A new combat force is driven by new demands, supported by new technologies and defined by new capabilities. It represents future military technologies and operation modes and reflects national strategy. It commands the heights of military transformation, which is essential to its construction and applications.
A new war landscape
The new wins. The new combat force is revolutionizing established knowledge of warfare and combat. Some leading powers are developing combat forces in the unmanned, space, network and optical energy fields.
Unmanned combat: Robotics with remote and autonomous control have emerged in recent years. Unmanned aerial vehicles (UAV), robotic devices on the ground, water and under water have been applied to warfare. The United States has deployed UAVs, such as the “Global Hawk” and “Predator,” in actual combat for surveillance, communication and attacks. In Afghanistan, a U.S. drone strike killed al-Qaeda military chief Mohammed Atef. The U.S. military has stepped up research and development of new UAV types, including the X-47B and MQ-4C. The former has undergone trial flights on aircraft carriers and will probably cooperate with manned fighters in the future. It is expected that UAVs will comprise up to 90 percent of U.S. air force aircraft. Russia has also predicted that unmanned forces will be the main battle equipment by around 2025. Autonomously smart armies will transform warfare.
Space combat: The United States is implementing a global fast combat system that uses land-based intercontinental ballistic missiles, submarine-launched ballistic missiles, hypersonic cruise missiles, such as the X-51A, and aerospace vehicles, such as the X-37B, to build a conventional combat system capable of reaching any target globally within an hour. The United States has spared no effort to develop hypersonic weapons. Its anti-missile and anti-satellite weapons system and space shuttles have achieved basic actual combat capability. It is predicted that by 2020, the United States will have a comprehensive strategic advantage in offense and defense. Russia has also drafted a plan to revive its space forces with about 50,000 personnel. Russia has also stepped up its development of hypersonic aircraft and modern space combat systems. Countries like India and France are also actively developing hypersonic weapons.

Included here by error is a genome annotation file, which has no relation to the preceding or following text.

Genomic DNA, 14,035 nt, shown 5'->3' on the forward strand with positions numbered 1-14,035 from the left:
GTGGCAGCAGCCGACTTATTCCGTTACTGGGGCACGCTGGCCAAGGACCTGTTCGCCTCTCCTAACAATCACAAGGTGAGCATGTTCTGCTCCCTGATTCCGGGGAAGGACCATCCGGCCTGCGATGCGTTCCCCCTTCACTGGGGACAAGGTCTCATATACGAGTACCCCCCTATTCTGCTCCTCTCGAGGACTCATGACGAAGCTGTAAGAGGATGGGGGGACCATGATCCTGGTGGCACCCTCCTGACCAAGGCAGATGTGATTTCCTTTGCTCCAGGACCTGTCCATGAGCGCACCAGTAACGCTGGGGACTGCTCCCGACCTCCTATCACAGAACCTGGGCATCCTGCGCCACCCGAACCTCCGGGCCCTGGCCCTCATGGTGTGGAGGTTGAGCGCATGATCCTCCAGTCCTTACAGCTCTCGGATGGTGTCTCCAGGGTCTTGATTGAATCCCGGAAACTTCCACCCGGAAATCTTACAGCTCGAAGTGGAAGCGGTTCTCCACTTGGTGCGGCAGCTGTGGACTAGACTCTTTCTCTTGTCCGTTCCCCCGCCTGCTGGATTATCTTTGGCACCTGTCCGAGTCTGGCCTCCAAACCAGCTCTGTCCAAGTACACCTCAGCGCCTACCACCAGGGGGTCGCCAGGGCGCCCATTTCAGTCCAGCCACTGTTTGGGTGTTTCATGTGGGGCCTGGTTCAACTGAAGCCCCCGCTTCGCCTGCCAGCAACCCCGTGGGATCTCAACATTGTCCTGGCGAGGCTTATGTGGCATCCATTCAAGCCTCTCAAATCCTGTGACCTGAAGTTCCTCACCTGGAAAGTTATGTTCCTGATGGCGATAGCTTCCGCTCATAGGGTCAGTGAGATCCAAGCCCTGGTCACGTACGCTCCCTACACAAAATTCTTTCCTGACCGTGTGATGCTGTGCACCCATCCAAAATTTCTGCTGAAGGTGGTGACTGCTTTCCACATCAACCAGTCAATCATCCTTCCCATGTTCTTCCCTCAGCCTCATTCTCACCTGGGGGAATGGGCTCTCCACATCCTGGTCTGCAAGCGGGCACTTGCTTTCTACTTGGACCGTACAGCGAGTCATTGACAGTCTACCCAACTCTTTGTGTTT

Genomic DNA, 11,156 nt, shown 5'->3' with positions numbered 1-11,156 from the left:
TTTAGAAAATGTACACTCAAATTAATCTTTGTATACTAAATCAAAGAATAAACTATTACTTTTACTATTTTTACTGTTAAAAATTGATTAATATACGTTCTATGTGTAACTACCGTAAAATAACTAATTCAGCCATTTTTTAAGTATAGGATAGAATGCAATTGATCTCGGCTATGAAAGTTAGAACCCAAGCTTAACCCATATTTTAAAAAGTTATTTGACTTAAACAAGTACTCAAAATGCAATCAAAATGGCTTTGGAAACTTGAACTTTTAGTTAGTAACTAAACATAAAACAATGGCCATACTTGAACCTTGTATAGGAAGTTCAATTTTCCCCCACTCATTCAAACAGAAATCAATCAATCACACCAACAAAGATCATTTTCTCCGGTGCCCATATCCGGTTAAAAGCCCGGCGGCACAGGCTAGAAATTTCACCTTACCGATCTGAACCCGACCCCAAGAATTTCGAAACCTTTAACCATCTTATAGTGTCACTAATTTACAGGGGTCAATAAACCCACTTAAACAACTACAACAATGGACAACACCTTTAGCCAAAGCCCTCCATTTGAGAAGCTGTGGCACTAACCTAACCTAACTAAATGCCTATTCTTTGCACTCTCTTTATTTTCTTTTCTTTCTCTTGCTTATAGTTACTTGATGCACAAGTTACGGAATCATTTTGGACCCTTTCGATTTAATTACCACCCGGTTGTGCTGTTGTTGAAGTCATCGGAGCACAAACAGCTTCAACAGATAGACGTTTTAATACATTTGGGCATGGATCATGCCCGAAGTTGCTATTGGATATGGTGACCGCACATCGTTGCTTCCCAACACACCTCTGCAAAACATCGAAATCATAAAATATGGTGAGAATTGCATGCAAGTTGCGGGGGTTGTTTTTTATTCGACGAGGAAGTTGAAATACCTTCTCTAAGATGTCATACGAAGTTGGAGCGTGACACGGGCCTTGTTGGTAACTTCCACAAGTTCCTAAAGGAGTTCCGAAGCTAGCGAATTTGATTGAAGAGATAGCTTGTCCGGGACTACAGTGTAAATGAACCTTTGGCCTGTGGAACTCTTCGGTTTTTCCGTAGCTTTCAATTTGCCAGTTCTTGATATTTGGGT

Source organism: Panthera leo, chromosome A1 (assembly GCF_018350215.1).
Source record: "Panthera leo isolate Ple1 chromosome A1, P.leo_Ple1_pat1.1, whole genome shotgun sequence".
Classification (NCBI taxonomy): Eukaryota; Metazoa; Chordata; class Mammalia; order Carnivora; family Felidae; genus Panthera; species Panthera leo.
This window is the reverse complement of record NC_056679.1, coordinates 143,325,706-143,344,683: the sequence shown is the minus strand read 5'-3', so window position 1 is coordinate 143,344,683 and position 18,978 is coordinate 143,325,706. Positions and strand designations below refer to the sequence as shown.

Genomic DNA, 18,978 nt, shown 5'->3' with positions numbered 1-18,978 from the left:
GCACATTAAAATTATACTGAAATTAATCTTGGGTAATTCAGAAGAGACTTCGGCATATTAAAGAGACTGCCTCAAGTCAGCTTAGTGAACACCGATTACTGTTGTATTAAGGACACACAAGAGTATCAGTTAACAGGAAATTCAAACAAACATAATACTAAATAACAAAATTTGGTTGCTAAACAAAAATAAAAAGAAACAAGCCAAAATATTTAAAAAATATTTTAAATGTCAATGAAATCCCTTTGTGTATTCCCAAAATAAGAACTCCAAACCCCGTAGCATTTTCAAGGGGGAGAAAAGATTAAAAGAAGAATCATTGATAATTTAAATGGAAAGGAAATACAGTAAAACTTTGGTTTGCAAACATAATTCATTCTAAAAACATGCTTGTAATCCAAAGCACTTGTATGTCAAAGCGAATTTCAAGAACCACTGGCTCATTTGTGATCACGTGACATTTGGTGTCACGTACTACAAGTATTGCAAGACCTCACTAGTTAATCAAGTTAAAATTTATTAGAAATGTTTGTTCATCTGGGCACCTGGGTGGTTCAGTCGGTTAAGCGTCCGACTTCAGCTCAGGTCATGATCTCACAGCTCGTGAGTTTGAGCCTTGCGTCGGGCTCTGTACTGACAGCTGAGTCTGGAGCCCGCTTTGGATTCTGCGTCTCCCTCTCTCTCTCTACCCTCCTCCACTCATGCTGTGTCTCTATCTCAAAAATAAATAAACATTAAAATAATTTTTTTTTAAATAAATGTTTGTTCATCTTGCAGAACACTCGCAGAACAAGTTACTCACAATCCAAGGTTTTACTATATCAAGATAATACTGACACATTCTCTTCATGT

Network combat: Leading powers are focusing on network electromagnetic combat technologies. The United States initiated network operations and has cyber command centers in land, sea, air forces and the Marine Corps. It has even developed a network attack troop and more than 2,000 virus weapon systems. The United States has effectively deployed airborne network attack systems, such as Suter V, in Syria and Iran. Construction has begun on a national cyber range, a network space data security center and other projects. Russia has built a special information troop and its defense departments are actively developing network specialists. It plans a network combat troop within its space force.
Optical energy combat: Directed-energy weapons (DEW) emit millimeter waves, high-power microwaves, laser or electromagnetic pulses. Laser weapons have drawn attention due to their accuracy, quick deployment and low cost. Leading countries have made breakthroughs in laser weapon development. The United States has successfully tested laser weapons in the air, and on sea and land. They can destroy missiles, artillery and UAVs. It is also actively developing laser attack and defense systems. It is expected that laser weapons and other DEWs will gradually be applied in combat and transform modes of operation and killing mechanisms.